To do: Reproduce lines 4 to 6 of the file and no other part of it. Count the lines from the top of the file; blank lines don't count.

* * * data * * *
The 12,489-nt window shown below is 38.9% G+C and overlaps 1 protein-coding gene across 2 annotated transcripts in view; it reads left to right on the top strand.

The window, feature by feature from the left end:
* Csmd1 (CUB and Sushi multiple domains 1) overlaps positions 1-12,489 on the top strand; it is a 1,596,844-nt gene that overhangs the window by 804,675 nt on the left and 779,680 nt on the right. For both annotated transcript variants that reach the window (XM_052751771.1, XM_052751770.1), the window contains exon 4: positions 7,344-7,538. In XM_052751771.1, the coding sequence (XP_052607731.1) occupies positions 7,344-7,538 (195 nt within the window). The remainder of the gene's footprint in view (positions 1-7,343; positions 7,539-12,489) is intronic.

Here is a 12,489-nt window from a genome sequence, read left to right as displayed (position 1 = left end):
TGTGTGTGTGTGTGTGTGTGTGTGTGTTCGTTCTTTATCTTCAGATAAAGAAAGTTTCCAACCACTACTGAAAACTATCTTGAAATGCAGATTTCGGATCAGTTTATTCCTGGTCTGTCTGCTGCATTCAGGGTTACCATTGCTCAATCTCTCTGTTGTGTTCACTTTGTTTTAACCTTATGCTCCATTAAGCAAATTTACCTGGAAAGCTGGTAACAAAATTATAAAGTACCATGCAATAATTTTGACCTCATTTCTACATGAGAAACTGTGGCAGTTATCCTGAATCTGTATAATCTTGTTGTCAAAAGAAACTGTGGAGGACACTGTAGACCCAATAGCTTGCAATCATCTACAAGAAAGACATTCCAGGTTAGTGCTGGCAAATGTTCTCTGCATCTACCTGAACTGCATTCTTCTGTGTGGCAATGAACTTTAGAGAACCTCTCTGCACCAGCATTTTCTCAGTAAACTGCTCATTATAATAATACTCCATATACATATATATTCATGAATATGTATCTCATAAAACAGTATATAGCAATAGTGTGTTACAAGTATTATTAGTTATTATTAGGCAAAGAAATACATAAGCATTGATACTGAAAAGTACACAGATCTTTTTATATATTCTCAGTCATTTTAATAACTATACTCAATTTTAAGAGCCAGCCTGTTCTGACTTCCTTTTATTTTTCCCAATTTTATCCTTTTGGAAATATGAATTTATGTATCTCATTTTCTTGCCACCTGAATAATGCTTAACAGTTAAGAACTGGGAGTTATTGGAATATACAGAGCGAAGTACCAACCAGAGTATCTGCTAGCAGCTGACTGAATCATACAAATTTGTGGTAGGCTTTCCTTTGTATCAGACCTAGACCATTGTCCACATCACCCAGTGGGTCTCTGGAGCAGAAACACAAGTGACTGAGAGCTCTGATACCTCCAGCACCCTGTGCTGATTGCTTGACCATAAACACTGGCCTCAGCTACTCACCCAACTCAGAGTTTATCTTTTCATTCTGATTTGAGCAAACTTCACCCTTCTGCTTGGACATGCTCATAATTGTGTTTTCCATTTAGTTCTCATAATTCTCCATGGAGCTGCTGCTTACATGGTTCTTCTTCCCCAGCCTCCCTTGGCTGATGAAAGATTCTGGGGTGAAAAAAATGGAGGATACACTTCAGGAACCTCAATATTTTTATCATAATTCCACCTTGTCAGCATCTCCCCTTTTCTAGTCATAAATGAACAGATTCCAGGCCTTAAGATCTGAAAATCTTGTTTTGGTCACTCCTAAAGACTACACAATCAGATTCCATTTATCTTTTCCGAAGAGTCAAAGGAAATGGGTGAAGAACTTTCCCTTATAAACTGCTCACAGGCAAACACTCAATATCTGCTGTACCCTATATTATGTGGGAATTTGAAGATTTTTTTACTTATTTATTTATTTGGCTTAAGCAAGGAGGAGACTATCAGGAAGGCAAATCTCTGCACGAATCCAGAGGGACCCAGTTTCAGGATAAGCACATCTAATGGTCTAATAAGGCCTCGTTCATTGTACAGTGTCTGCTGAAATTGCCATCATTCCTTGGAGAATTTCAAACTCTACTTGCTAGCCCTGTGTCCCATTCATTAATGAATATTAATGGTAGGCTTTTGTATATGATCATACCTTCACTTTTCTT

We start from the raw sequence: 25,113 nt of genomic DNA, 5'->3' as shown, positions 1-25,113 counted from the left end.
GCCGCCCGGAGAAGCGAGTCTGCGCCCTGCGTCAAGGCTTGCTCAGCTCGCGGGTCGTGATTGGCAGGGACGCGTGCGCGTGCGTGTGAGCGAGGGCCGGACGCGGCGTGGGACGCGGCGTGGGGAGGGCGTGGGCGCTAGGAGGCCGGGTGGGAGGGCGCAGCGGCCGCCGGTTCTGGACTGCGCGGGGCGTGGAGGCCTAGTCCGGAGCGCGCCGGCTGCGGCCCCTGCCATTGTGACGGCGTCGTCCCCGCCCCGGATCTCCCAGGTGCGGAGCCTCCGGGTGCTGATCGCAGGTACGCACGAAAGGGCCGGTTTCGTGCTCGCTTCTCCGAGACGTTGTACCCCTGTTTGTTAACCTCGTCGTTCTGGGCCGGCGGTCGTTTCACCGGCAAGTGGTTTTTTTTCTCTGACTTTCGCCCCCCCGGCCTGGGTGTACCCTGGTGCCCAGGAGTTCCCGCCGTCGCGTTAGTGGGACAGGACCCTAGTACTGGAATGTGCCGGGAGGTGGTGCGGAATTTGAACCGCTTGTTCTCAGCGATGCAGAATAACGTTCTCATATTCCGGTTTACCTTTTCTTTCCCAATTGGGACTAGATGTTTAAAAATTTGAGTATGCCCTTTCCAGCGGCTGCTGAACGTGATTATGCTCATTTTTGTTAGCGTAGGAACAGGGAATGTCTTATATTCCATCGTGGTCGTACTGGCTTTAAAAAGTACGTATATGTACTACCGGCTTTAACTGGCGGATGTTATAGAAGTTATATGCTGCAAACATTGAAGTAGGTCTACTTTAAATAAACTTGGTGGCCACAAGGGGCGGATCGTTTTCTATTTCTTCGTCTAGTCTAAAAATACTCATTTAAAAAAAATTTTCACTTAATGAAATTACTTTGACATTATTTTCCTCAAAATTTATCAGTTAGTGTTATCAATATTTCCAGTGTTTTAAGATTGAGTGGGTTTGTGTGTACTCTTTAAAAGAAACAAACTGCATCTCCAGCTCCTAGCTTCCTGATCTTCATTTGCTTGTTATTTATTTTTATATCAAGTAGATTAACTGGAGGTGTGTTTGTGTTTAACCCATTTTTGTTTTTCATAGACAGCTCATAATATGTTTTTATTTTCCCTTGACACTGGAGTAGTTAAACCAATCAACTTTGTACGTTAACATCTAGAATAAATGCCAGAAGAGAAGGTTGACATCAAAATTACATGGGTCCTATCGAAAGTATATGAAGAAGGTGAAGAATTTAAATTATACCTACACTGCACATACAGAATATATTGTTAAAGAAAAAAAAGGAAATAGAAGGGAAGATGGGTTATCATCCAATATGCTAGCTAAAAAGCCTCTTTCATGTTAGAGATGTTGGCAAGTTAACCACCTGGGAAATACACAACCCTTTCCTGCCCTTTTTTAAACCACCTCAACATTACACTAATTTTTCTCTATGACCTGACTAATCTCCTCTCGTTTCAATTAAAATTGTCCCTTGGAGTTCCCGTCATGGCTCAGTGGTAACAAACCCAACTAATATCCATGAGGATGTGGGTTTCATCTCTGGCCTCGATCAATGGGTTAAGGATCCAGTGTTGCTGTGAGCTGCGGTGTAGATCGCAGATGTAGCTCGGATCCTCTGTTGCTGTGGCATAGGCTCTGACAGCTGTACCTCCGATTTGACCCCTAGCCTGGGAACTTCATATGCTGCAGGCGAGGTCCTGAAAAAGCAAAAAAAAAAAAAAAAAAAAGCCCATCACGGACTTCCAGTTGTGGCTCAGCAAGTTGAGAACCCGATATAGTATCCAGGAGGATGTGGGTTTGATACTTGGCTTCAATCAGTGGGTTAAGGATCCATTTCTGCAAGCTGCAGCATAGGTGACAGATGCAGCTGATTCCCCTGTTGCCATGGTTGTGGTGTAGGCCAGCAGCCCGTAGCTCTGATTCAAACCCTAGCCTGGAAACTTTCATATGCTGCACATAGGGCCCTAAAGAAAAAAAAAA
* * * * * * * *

Here is a 12,489-nt window from a genome sequence, read left to right as displayed (position 1 = left end):
TGTGTGTGTGTGTGTGTGTGTGTGTGTTCGTTCTTTATCTTCAGATAAAGAAAGTTTCCAACCACTACTGAAAACTATCTTGAAATGCAGATTTCGGATCAGTTTATTCCTGGTCTGTCTGCTGCATTCAGGGTTACCATTGCTCAATCTCTCTGTTGTGTTCACTTTGTTTTAACCTTATGCTCCATTAAGCAAATTTACCTGGAAAGCTGGTAACAAAATTATAAAGTACCATGCAATAATTTTGACCTCATTTCTACATGAGAAACTGTGGCAGTTATCCTGAATCTGTATAATCTTGTTGTCAAAAGAAACTGTGGAGGACACTGTAGACCCAATAGCTTGCAATCATCTACAAGAAAGACATTCCAGGTTAGTGCTGGCAAATGTTCTCTGCATCTACCTGAACTGCATTCTTCTGTGTGGCAATGAACTTTAGAGAACCTCTCTGCACCAGCATTTTCTCAGTAAACTGCTCATTATAATAATACTCCATATACATATATATTCATGAATATGTATCTCATAAAACAGTATATAGCAATAGTGTGTTACAAGTATTATTAGTTATTATTAGGCAAAGAAATACATAAGCATTGATACTGAAAAGTACACAGATCTTTTTATATATTCTCAGTCATTTTAATAACTATACTCAATTTTAAGAGCCAGCCTGTTCTGACTTCCTTTTATTTTTCCCAATTTTATCCTTTTGGAAATATGAATTTATGTATCTCATTTTCTTGCCACCTGAATAATGCTTAACAGTTAAGAACTGGGAGTTATTGGAATATACAGAGCGAAGTACCAACCAGAGTATCTGCTAGCAGCTGACTGAATCATACAAATTTGTGGTAGGCTTTCCTTTGTATCAGACCTAGACCATTGTCCACATCACCCAGTGGGTCTCTGGAGCAGAAACACAAGTGACTGAGAGCTCTGATACCTCCAGCACCCTGTGCTGATTGCTTGACCATAAACACTGGCCTCAGCTACTCACCCAACTCAGAGTTTATCTTTTCATTCTGATTTGAGCAAACTTCACCCTTCTGCTTGGACATGCTCATAATTGTGTTTTCCATTTAGTTCTCATAATTCTCCATGGAGCTGCTGCTTACATGGTTCTTCTTCCCCAGCCTCCCTTGGCTGATGAAAGATTCTGGGGTGAAAAAAATGGAGGATACACTTCAGGAACCTCAATATTTTTATCATAATTCCACCTTGTCAGCATCTCCCCTTTTCTAGTCATAAATGAACAGATTCCAGGCCTTAAGATCTGAAAATCTTGTTTTGGTCACTCCTAAAGACTACACAATCAGATTCCATTTATCTTTTCCGAAGAGTCAAAGGAAATGGGTGAAGAACTTTCCCTTATAAACTGCTCACAGGCAAACACTCAATATCTGCTGTACCCTATATTATGTGGGAATTTGAAGATTTTTTTACTTATTTATTTATTTGGCTTAAGCAAGGAGGAGACTATCAGGAAGGCAAATCTCTGCACGAATCCAGAGGGACCCAGTTTCAGGATAAGCACATCTAATGGTCTAATAAGGCCTCGTTCATTGTACAGTGTCTGCTGAAATTGCCATCATTCCTTGGAGAATTTCAAACTCTACTTGCTAGCCCTGTGTCCCATTCATTAATGAATATTAATGGTAGGCTTTTGTATATGATCATACCTTCACTTTTCTT

We start from the raw sequence: 25,113 nt of genomic DNA, 5'->3' as shown, positions 1-25,113 counted from the left end.